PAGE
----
Hurricane Harvey tore into Texas in late August, with Category Four winds up to 130 mph and over 50 inches of rain, breaking a record for the continental United States. Last weekend, Hurricane Irma made landfall in South Florida, also at Category Four.
5C students and their families are among those affected by these storms. While most students from the affected areas were safe in Claremont, watching their hometowns get hit wasn't easy.
“It’s hard to be here in Claremont and not be there to help out,” Lauren Schoen PO ‘20, whose family lives in Houston, wrote in an email to TSL. “My entire Facebook feed during the storm was of friends posting videos of their houses flooding, of being rescued by boats …. It was difficult to watch, and know I can’t be there for them.”
The Harvey death toll is up to 82 people, with up to $65 billion in damage, and the Irma death toll has reached 31 people, according to latest reports. Officials have not yet calculated the damage from Irma.
Jeni Zhu HM ‘21 called her parents in Coral Springs, Florida and texted friends and high school teachers in areas that lost power.
“Although it’s hard to help from afar, the best thing you can do for someone who is riding out the storm is to keep them updated if they lose power,” Zhu said.
With social media and a 24-hour news cycle focusing on the hurricanes, however, some students needed to limit their exposure.
“[I saw] video after video of really bad things or really good things, people saving themselves or people saving each other, to really horrible things – this is flooded now and then this is flooded now and you’re just like, ‘I know that place. Wow, my friends live there,’” said Amanda Martinez SC ‘20, who is also from Houston.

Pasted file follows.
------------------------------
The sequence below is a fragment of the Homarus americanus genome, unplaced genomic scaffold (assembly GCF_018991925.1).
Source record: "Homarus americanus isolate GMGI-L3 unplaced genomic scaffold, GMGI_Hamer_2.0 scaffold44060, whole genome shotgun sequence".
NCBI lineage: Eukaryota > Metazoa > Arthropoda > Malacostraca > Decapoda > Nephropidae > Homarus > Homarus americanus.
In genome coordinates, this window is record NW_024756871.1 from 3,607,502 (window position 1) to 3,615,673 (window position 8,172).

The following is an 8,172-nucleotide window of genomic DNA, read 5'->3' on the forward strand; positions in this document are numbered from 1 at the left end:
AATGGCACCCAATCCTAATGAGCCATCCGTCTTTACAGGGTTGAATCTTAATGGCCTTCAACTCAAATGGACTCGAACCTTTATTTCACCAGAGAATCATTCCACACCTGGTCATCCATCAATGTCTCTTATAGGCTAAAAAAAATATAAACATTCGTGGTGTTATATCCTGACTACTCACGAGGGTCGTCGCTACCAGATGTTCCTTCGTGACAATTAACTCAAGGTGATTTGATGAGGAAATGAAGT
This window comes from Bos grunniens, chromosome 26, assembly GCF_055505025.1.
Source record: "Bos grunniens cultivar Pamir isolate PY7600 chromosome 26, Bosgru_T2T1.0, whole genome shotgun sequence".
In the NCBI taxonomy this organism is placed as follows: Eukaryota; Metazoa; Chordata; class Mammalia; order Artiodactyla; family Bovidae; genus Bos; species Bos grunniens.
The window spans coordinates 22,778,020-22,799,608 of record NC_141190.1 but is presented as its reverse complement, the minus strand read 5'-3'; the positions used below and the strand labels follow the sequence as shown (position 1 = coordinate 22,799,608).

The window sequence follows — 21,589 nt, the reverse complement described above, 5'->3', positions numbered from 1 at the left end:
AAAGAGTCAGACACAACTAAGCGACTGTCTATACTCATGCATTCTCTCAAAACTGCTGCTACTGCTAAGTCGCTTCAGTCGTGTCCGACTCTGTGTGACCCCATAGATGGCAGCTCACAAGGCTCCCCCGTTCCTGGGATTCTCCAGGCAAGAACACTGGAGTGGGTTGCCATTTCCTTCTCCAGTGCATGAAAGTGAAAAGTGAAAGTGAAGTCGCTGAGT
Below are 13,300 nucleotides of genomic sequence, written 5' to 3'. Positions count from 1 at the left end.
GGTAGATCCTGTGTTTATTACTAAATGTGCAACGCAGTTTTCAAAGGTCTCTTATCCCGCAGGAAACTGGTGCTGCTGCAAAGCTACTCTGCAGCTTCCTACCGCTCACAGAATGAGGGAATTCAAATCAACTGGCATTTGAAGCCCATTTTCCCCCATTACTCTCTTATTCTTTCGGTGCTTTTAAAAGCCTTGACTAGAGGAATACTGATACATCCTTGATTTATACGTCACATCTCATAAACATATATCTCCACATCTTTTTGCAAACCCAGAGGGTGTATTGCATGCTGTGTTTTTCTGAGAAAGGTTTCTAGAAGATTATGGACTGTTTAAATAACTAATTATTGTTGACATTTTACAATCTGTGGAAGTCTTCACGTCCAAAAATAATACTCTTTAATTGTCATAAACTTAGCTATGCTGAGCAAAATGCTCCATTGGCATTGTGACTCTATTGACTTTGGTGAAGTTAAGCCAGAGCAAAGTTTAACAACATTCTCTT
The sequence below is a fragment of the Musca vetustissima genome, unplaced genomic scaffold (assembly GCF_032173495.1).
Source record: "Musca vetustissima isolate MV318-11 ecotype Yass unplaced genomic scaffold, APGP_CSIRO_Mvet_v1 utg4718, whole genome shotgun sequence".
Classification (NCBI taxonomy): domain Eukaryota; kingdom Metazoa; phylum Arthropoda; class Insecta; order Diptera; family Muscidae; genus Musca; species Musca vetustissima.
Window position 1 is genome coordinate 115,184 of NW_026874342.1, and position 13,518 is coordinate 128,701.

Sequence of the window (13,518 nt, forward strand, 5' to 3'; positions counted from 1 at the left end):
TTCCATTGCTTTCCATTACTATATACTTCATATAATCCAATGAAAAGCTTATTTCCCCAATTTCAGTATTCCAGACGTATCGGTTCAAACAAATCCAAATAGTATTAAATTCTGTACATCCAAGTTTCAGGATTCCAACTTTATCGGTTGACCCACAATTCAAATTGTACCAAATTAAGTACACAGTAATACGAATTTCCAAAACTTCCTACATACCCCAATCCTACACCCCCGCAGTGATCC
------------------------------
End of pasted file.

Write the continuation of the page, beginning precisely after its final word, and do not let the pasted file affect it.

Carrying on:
“For a lot of time, I would slam my phone down, because it would drain a lot of your energy at random dinners and random social settings,” she said. “So it was really hard to try to force yourself to stop and try to be here and do nothing about it.”
Martinez was able to leave Houston in time for the first day of classes, but said others were stuck there during the storm. One of her friends just arrived on campus last week. Blocked roadways and delayed flights caused by the hurricanes left some students stranded at the start of the academic year.
“A lot of my friends were in mandatory evacuation areas, but it was impossible [for them to evacuate],” said Shiv Pandya PO’ 20 of Sugar Land, Texas, a city just southwest of Houston.
“Some of my friends’ houses got flooded,” Pandya added. “One of my friends left [for college] and was able to make it out, so another one left a few hours later and was going follow the same pathway, but then that pathway got flooded and she ended up having to get rescued from her sinking car.”
In the wake of the devastation, the 5Cs have worked to provide affected students with academic, financial, and mental support.
“I have reached out to all students whose home addresses were in Texas, Louisiana, Florida, Mexico, checking in with them, if they have any needs or concerns, checking to see how their families are doing given the natural disasters,” Pomona College Dean of Students, Miriam Feldblum, wrote in an email to TSL. “The Financial Aid office also reaches out to students to let them know to connect with financial aid in case new needs arise.”
Martinez said a Scripps College dean told her the administration has talked to the professors of students who have not yet arrived on campus and will be patient with such cases.
Pandya also received emails from Pomona during the storm, asking students to reach out for resources, including immediate assistance regarding financial aid.
“They were pretty understanding,” Pandya said. “I know some students who weren’t able to come, so I think they’re taking everything into account – the Financial Aid Office and the Pomona College community has been really good too. It was a bumpy period for about a week, but it was a good community here to have.”
Janet Asante SC ’21, from Houston, appreciated her primary contact dean reaching out to support her during Hurricane Harvey. But what made the biggest difference to her, she said, was the support she received from her peers.
“Everyone during orientation week, once they heard I was from Houston, would ask me how I was doing,” Asante said. “Hurricanes are part of the Texans’ life, and I was not sure if people around here would care. The fact that they did made all the difference for me.”